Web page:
Bush is likely to recess appoint Michael Chertoff as Attorney General, breaking a deal with Senate leader Harry Reid.
Michael Chertoff, the co-author of the USA PATRIOT ACT and the man behind the massive failure of FEMA during hurricane Katrina, could be recess appointed without the consent of the 110th Senate.
Shortly before the Senate broke for recess in August, Bush and Senate leader Harry Reid struck a bargain concerning Bush’s dubious recess appointing practices. Reid promised not to block some of Bush’s judicial nominees during the next session, and in return, Bush would not install any recess appointees to vacant positions while Congress was in recess. That may all change now with the resignation of current AG Alberto Gonzales.
President Bush, it has strongly been suggested, is going to claim "exigent circumstances", breaking his deal with Reid not to recess appoint anyone, and install Michael Chertoff as Attorney General, sans any vetting by the Senate.
Given Bush’s long record of disdain for the law, and even basic statesman-like decorum, this is not out of the realm of possibility. Bush has long claimed that as Commander-in-Chief he has additional powers not expressly granted by the Constitution. He may likely transmit that his suspect assertion of being a “unitary executive” affords him the right to break his deal with Reid, especially during a time of war.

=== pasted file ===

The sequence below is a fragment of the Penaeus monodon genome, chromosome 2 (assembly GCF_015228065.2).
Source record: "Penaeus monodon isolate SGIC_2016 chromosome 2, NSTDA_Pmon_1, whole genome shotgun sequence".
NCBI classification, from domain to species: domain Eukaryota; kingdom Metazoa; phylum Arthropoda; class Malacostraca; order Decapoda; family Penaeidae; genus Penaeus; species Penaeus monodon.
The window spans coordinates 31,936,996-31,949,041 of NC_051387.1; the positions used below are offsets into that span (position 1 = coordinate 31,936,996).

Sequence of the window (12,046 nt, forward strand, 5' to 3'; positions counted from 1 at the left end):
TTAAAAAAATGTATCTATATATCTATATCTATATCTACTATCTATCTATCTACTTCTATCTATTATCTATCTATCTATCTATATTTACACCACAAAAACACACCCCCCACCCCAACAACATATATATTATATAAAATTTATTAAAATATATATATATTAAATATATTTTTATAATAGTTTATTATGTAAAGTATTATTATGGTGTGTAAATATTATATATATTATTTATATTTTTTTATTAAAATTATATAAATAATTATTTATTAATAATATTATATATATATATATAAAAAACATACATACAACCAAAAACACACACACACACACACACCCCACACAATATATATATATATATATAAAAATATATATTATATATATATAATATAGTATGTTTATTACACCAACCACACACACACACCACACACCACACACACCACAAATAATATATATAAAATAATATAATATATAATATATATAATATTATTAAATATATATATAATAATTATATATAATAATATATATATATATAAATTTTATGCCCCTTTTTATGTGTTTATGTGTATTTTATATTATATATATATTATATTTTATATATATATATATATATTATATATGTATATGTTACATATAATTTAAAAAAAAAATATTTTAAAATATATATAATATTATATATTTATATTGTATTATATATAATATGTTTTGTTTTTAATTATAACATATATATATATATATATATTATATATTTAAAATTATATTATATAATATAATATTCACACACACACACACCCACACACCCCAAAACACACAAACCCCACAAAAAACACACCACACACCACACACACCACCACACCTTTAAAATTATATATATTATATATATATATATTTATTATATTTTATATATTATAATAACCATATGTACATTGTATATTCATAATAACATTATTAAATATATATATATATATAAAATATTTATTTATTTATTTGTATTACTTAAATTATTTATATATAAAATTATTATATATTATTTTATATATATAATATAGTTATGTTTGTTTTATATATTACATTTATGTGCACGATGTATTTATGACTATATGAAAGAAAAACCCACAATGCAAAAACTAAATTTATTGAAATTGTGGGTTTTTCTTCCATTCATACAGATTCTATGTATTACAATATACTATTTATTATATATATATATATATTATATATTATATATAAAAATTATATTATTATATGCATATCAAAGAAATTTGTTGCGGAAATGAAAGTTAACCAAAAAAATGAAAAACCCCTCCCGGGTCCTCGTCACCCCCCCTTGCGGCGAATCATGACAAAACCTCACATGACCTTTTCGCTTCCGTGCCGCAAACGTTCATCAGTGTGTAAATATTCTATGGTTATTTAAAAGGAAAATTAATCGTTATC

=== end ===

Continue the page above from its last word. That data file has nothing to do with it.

Finally, with the new FISA provisions about to take effect over warrantless wiretapping, which requires an Attorney General to oversee the new Protect America Act of 2007, Bush may feel more than justified in moving immediately to recess appoint Michael Chertoff to the post of Attorney General.
Even though Gonzales’ resignation does not officially take effect until September 17, 2007, after Congress returns from recess, Bush could see to it that Gonzales' resignation takes effective immediately in order to facilitate the end-around on Reid and the installation of Chertoff.
Reid would have been wise to heed the advice of the old adage “caveat emptor”, "let the buyer beware", as the Attorney General, does “serve at the pleasure of the President.” The pleasure of this president, as has been the case for over six years now, is to break treaties, deals, and good-faith agreements whenever it suits his expedient political agenda or thwarts his Democratic rivals.